Below is a graph that that breaks down search activity by month which allows us to see a lucid pattern. Interest in “Adderall studying” reaches its peak in May and December (during midterms and fall finals), then totally flat-lines in the summer when college students aren’t cramming for their exams.
Below is a graph that that breaks down search activity by month which allows us to see a lucid pattern. Interest in “Adderall studying” reaches its peak in May and December (during midterms and fall finals), then totally flat-lines in the summer when college students aren’t cramming for their exams. This finding has been corroborated by chemists from the University of Puget Sound in their testing of college campus waste water for traces of amphetamines and Ritalin metabolites at different points throughout the academic calendar. They found that during times of relatively low stress, only a few percent of students were taking an amphetamine (more likely those with legitimate prescriptions and usage). However, during exam periods, amphetamine use rose by a factor of eight, with an estimated 25% of students using Vyvanse or Adderall.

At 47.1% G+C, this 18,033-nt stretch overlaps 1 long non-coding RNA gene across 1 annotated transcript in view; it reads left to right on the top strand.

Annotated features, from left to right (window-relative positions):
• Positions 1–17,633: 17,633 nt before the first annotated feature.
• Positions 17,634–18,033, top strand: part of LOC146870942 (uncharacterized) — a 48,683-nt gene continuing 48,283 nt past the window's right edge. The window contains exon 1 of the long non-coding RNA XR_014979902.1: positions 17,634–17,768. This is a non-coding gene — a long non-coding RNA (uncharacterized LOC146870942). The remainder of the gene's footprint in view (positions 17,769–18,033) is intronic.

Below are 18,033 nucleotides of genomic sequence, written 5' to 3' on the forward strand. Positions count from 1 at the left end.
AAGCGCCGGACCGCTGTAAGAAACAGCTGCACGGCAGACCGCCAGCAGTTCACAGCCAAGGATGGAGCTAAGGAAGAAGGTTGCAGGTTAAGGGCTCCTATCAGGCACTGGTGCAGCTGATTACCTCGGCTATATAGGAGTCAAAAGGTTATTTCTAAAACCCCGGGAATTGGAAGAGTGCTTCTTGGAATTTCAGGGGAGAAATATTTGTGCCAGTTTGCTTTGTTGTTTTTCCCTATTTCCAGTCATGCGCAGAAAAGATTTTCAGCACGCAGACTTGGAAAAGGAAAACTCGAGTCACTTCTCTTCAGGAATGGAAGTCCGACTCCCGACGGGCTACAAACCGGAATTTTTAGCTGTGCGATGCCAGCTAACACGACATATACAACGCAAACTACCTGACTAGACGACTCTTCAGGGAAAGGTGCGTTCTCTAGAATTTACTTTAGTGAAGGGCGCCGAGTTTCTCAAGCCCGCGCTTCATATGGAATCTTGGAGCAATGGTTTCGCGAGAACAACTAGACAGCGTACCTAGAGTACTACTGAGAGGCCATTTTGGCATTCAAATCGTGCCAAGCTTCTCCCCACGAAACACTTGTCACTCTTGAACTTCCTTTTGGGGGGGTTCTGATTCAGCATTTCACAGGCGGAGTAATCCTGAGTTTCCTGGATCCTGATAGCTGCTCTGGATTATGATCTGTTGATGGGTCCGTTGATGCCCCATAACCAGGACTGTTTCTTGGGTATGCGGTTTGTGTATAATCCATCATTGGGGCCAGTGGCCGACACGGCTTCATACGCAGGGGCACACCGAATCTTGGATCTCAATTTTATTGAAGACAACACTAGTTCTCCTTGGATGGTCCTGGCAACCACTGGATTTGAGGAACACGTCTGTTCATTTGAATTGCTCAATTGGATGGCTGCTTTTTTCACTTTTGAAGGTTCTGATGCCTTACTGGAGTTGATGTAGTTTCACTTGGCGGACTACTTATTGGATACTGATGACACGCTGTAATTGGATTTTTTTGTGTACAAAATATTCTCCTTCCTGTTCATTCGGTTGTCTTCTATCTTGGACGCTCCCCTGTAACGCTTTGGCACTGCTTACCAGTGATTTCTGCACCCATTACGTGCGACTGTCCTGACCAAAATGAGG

Read our full in-depth article on The Rise of the Study Drug here.
Students who were in college fulltime using Adderall for recreational purposes were also recognized as being three times as likely to have used marijuana, and they were eight times more likely to have used prescription tranquilizers recreationally as well.Adderall Abuse question 6
Teen Adderall Abuse
Teen Adderall abuse is common because of stress and time management issues at college. If you help your child learn about the dangers of Adderall abuse and better ways to manage time, activities, homework and other school-related items, he or she will be less likely to need the drug to stave off sleep.